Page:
It's important to note that increasing the optimal number has an exponential impact on the number of possible combinations. As an example, going to an optimaFit of 6 versus 4 for 20 sources increases the number of possible combinations from 4,845 to 38,760.

    All of these models run in parallel, so it would not have any impact on run times, however, they do use extra compute capacity so they would use quite a few more compute credits.

    Setting the value to 4 gives us a nice set of base populations with little to no possibility of over-fitting.
    From what I've seen so far I figured 4 populations was the maximum. So essentially, to use Eritrean as an example but its probably the same for other smaller amounts, even if it appears in a normal NMonte run and then doesn't appear in an OptimaFit, it doesn't confirm its noise (by itself anyway, it could very well be), but more so the 2-3 bigger populations when combined fit better when the lessor population is excluded?
    Ancestry on paper: English, Scottish, Irish, Welsh, Croatian, Ashkenazi, Polish and Māori.

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    I decided to play around with ancient samples and modelling, which I haven't done much of before. Firstly I wanted to use OptimaFit to see how the ancient Vanuatu and Tongan populations fit into an ancient model. There's a good chance there are better European populations I could use, but I need to experiment more. In any case, below are the populations I used. I should note I used default penalty with unscaled coordinates.



    I'm not surprised by the results below. There is a clear lack of ancient Oceanian samples and therefore unavoidable bias, as Vanuatu outnumbers the single Tongan sample. Even with more Tongan samples, I'd still expect a Vanuatu sample to be selected. The 2300BP sample is mostly of Papuan ancestry according to this study by Lipson et al. As most of my minor Polynesian seems to be Papuan like, and as shown in posts above, it seems logical that an ancient sample of mostly Papuan ancestry will be selected as the best fit. Hopefully in future more ancient DNA from this region will be found (and be usable). This OptimaFit modelling could also be expanded to include ancient samples from SE Asia, which I plan to do in the near future. Because mine is minor it may not make a big difference, so I'll be curious to see if my grandmother throws up something different.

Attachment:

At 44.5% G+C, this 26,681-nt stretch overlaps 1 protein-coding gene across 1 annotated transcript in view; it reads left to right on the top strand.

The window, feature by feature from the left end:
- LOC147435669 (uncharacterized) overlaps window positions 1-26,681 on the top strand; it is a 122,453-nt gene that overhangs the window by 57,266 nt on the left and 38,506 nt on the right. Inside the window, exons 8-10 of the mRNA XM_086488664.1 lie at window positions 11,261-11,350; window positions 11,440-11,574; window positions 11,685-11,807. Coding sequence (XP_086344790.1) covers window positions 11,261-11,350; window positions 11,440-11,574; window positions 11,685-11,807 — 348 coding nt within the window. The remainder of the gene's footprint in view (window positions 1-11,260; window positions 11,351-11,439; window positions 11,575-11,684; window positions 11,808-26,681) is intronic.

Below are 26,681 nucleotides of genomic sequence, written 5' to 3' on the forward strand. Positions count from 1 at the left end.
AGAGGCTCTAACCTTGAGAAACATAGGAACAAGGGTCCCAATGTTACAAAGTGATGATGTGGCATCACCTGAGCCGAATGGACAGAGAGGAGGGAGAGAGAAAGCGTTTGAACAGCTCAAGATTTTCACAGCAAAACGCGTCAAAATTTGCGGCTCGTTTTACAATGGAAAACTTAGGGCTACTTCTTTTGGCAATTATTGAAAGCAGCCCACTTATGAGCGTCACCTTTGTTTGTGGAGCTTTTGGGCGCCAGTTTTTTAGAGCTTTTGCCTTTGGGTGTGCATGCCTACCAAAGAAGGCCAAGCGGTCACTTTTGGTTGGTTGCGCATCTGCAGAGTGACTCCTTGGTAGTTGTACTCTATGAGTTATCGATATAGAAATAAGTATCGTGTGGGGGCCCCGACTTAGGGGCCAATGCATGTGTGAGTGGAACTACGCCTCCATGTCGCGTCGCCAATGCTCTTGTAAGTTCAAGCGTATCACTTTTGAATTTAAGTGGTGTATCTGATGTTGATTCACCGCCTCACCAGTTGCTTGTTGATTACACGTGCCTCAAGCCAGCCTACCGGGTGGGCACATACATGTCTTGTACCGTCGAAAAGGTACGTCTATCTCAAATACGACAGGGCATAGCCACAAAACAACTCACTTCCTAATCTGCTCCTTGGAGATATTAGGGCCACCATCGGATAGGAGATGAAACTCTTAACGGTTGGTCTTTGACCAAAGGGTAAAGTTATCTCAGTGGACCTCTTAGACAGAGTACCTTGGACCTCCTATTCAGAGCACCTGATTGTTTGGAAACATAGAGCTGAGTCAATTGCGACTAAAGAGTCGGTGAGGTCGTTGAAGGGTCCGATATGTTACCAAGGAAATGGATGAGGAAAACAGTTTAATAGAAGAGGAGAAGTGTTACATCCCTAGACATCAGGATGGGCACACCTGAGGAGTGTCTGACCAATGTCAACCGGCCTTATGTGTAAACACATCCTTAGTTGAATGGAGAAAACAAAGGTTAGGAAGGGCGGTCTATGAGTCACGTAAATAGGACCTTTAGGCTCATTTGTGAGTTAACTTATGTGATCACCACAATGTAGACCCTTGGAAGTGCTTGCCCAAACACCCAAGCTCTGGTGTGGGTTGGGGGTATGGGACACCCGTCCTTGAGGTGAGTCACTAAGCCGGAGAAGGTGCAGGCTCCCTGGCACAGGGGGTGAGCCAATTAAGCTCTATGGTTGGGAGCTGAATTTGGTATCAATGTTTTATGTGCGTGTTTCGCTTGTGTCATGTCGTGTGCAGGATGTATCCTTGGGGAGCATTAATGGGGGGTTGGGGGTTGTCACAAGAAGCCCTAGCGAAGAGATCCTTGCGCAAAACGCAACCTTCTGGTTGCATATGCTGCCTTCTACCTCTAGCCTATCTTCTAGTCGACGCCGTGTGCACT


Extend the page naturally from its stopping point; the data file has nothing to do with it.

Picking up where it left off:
Sample: Balkan Kiwi ► BalkanKiwi
    Fit: 1.2348
    Results: England MBA 87.6
    BKG N 10.6
    2300BP all (Vanuatu) 1.8
    Last edited by BalkanKiwi; 06-28-2020 at 06:23 AM. Reason: Additions.
    Ancestry on paper: English, Scottish, Irish, Welsh, Croatian, Ashkenazi, Polish and Māori.

  13. #10
    Quote Originally Posted by BalkanKiwi View Post
    From what I've seen so far I figured 4 populations was the maximum. So essentially, to use Eritrean as an example but its probably the same for other smaller amounts, even if it appears in a normal NMonte run and then doesn't appear in an OptimaFit, it doesn't confirm its noise (by itself anyway, it could very well be), but more so the 2-3 bigger populations when combined fit better when the lessor population is excluded?
    Yes, that's correct. For a given sample of sufficiently differentiated ancestry that exceeds n - in this case n being 4 - the major sources of the ancestry will determine the optimal fits. That's why its important to run these models against parents and siblings as the combined results will give a much clearer picture of the ancestral sources.

    When it comes to minor ancestry, it can be helpful to view the optimaFit results in tandem with the accompanying oracles. The oracles, while a bit of a blunt instrument in comparison, will often point to alternative sources of minor ancestry with decreasing probabilities . For example, in your case:

    Oracle Distance
    86.6% Irish + 13.4% Ashkenazi Poland 1.1651
    92.6% Irish + 7.4% Samaritan 1.201
    92% Irish + 8% Lebanese Christian 1.2123
    92.8% Irish + 7.2% Syrian 1.2292
    92.4% Irish + 7.6% Lebanese Druze 1.2297
    92.2% Irish + 7.8% Druze 1.2336
    74.8% Irish + 25.2% Croatian 1.2857
    91.6% Irish + 8.4% Syrian Jew 1.301
    87.8% English + 12.2% Ashkenazi Poland 1.3551
    94% Irish + 6% Iranian Fars 1.3666


    Note: the oracle distances are only directly comparable to optimaFit runs with the default penalty "off".
    Last edited by GenoPlot; 06-28-2020 at 05:32 PM. Reason: note